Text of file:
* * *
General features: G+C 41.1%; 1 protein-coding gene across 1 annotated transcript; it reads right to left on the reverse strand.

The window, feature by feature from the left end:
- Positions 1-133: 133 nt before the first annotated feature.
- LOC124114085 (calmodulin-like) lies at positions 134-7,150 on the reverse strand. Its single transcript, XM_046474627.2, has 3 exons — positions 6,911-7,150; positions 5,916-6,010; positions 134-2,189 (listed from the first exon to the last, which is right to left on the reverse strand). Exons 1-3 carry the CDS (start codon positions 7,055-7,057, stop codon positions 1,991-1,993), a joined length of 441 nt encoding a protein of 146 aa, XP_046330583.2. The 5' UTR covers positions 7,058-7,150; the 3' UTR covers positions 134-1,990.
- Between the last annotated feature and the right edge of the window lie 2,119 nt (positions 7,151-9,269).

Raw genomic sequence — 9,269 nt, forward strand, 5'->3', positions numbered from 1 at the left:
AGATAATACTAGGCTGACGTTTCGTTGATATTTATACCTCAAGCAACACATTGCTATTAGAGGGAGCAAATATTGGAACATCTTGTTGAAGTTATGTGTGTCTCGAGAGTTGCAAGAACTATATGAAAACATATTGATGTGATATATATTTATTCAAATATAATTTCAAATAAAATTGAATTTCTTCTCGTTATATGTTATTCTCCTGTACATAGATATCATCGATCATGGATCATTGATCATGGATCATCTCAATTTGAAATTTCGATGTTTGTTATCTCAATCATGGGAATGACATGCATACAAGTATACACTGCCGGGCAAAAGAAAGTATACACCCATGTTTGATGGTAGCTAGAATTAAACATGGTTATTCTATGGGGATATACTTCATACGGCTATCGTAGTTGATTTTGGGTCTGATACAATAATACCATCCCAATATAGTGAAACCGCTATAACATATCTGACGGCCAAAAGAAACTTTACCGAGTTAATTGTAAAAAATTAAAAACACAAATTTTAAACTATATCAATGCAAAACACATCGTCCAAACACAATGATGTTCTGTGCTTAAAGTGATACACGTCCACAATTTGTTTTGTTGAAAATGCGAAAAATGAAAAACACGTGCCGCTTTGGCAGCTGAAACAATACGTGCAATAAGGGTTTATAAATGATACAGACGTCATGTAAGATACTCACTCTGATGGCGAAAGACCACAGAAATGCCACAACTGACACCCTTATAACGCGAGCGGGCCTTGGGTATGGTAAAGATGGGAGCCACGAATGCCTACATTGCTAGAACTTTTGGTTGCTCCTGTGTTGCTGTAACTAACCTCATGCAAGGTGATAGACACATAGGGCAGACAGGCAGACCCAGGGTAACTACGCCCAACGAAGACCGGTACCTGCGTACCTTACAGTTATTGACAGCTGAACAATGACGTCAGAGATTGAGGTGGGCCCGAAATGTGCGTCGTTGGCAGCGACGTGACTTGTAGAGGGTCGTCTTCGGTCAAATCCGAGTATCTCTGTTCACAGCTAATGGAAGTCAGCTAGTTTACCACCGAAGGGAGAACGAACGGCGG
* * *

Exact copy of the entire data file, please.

General features: G+C 41.1%; 1 protein-coding gene across 1 annotated transcript; it reads right to left on the reverse strand.

The window, feature by feature from the left end:
- Positions 1-133: 133 nt before the first annotated feature.
- LOC124114085 (calmodulin-like) lies at positions 134-7,150 on the reverse strand. Its single transcript, XM_046474627.2, has 3 exons — positions 6,911-7,150; positions 5,916-6,010; positions 134-2,189 (listed from the first exon to the last, which is right to left on the reverse strand). Exons 1-3 carry the CDS (start codon positions 7,055-7,057, stop codon positions 1,991-1,993), a joined length of 441 nt encoding a protein of 146 aa, XP_046330583.2. The 5' UTR covers positions 7,058-7,150; the 3' UTR covers positions 134-1,990.
- Between the last annotated feature and the right edge of the window lie 2,119 nt (positions 7,151-9,269).

Raw genomic sequence — 9,269 nt, forward strand, 5'->3', positions numbered from 1 at the left:
AGATAATACTAGGCTGACGTTTCGTTGATATTTATACCTCAAGCAACACATTGCTATTAGAGGGAGCAAATATTGGAACATCTTGTTGAAGTTATGTGTGTCTCGAGAGTTGCAAGAACTATATGAAAACATATTGATGTGATATATATTTATTCAAATATAATTTCAAATAAAATTGAATTTCTTCTCGTTATATGTTATTCTCCTGTACATAGATATCATCGATCATGGATCATTGATCATGGATCATCTCAATTTGAAATTTCGATGTTTGTTATCTCAATCATGGGAATGACATGCATACAAGTATACACTGCCGGGCAAAAGAAAGTATACACCCATGTTTGATGGTAGCTAGAATTAAACATGGTTATTCTATGGGGATATACTTCATACGGCTATCGTAGTTGATTTTGGGTCTGATACAATAATACCATCCCAATATAGTGAAACCGCTATAACATATCTGACGGCCAAAAGAAACTTTACCGAGTTAATTGTAAAAAATTAAAAACACAAATTTTAAACTATATCAATGCAAAACACATCGTCCAAACACAATGATGTTCTGTGCTTAAAGTGATACACGTCCACAATTTGTTTTGTTGAAAATGCGAAAAATGAAAAACACGTGCCGCTTTGGCAGCTGAAACAATACGTGCAATAAGGGTTTATAAATGATACAGACGTCATGTAAGATACTCACTCTGATGGCGAAAGACCACAGAAATGCCACAACTGACACCCTTATAACGCGAGCGGGCCTTGGGTATGGTAAAGATGGGAGCCACGAATGCCTACATTGCTAGAACTTTTGGTTGCTCCTGTGTTGCTGTAACTAACCTCATGCAAGGTGATAGACACATAGGGCAGACAGGCAGACCCAGGGTAACTACGCCCAACGAAGACCGGTACCTGCGTACCTTACAGTTATTGACAGCTGAACAATGACGTCAGAGATTGAGGTGGGCCCGAAATGTGCGTCGTTGGCAGCGACGTGACTTGTAGAGGGTCGTCTTCGGTCAAATCCGAGTATCTCTGTTCACAGCTAATGGAAGTCAGCTAGTTTACCACCGAAGGGAGAACGAACGGCGG